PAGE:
RAID, or a redundant array of independent disks, is a storage solution intended to improve some combination of fault tolerance, storage management, and performance. RAID works as a form of storage virtualization that combines multiple physical disks into one logical volume.
RAID works by saving data in either a mirrored or striped manner (sometimes both), with or without parity. How the RAID is set up is noted through RAID levels.
Mirrored RAID stores the saved data across two drives, providing a perfect duplicate. This is an especially fault-tolerant solution, yet halves the capacity of the RAID because everything saves twice. This does allow for faster read times, because two concurrent read requests can process independently. In contrast, writes take longer since the data is saved twice.
Striped RAID saves data across multiple hard-drives, with strong read and write throughputs, save for instances where multitasking is needed. Striping is often used alongside a parity bit to check for errors.
A parity bit is a bit added to the end of the data string used for error checking. However, parity bits can only check for errors, not correct them. Despite this, when used alongside data striping, the parity bit can, alongside the data on other disks, reconstruct the original data. The amount of disks that can fail and be reconstructed in the array is dependent upon RAID level.
Although there are more than just the RAID levels listed here, RAID 1-6 and RAID 10 are generally the most-referenced.
RAID 0 offers no additional fault tolerance or redundancy but is intended to increase the throughput of the drives. The data is saved to the disks using striping, with no mirroring or parity, distributing all data evenly throughout the disks.
Contrary to RAID 0, RAID 1 uses mirroring with no striping or parity. This allows for increased redundancy, as explained above, with improved read times and degraded write times.
Rarely used in the modern day, RAID 2 uses bit-level striping with Hamming-code parity. All rotation of internal disks is synced, and each sequential bit of data is stored on a different drive.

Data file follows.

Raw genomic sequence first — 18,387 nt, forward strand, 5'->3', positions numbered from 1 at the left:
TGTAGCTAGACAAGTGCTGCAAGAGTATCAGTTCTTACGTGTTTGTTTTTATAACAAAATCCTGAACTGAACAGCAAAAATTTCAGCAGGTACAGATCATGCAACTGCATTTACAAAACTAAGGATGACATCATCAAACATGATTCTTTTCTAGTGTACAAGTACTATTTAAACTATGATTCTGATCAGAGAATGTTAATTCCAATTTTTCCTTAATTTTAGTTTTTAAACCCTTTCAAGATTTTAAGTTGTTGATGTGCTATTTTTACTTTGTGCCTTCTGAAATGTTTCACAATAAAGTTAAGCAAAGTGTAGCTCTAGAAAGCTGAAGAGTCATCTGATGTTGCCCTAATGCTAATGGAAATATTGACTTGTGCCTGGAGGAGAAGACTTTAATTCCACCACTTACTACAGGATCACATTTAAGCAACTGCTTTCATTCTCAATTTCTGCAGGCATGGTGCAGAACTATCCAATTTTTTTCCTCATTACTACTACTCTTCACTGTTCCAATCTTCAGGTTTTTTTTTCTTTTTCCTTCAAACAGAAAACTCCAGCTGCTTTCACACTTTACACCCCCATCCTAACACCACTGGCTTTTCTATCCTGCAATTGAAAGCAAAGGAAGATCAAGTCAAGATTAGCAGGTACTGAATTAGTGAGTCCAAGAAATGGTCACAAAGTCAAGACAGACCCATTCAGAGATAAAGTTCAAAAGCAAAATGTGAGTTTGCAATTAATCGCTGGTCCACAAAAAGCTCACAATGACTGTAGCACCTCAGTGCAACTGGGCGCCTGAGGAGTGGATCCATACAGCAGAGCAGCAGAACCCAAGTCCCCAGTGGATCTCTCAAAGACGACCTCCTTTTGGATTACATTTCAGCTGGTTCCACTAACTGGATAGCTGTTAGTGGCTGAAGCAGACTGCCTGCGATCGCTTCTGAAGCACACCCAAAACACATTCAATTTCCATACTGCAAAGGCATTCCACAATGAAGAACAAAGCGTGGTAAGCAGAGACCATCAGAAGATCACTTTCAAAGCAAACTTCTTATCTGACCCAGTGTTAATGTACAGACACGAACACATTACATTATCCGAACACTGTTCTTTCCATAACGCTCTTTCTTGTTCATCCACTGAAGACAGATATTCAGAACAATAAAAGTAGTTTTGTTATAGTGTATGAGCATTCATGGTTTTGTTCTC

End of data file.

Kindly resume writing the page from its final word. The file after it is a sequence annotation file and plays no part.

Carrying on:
RAID 3, also uncommon, uses byte-level striping with parity. As with RAID 2, all disk rotation is synced, and data is striped so each sequential byte is on a different drive. Parity bits save to a dedicated disk.
Unlike the prior two RAIDs, RAID 4 uses block-level striping with dedicated parity, which saves chunks of data of a predetermined size to each disk; one disk is dedicated only to parity bits. RAID 4 also offers users the benefit of parallelism, in which a single read/write operation does not need to spread across all drives to read data; this allows for more operations to run at once.
RAID 5 uses block-level striping, only with distributed parity — meaning that the parity bits are spread out across all drives. At least three disks are required for RAID 5, and up to one disk can fail without affecting data; however, should a second disk fail.
RAID 6, like RAID 5, used block striping with parity, but double parity is used instead, meaning that two parity bits are saved for each data string. This allows for additional fault tolerance, and up to two failed disks. However, this is at the expense of higher performance demands.
RAID 10 combines data striping with mirroring, allowing for substantial fault tolerance. Multiple drives can fail, and as long as no mirror has lost all its drives, data can be reconstructed.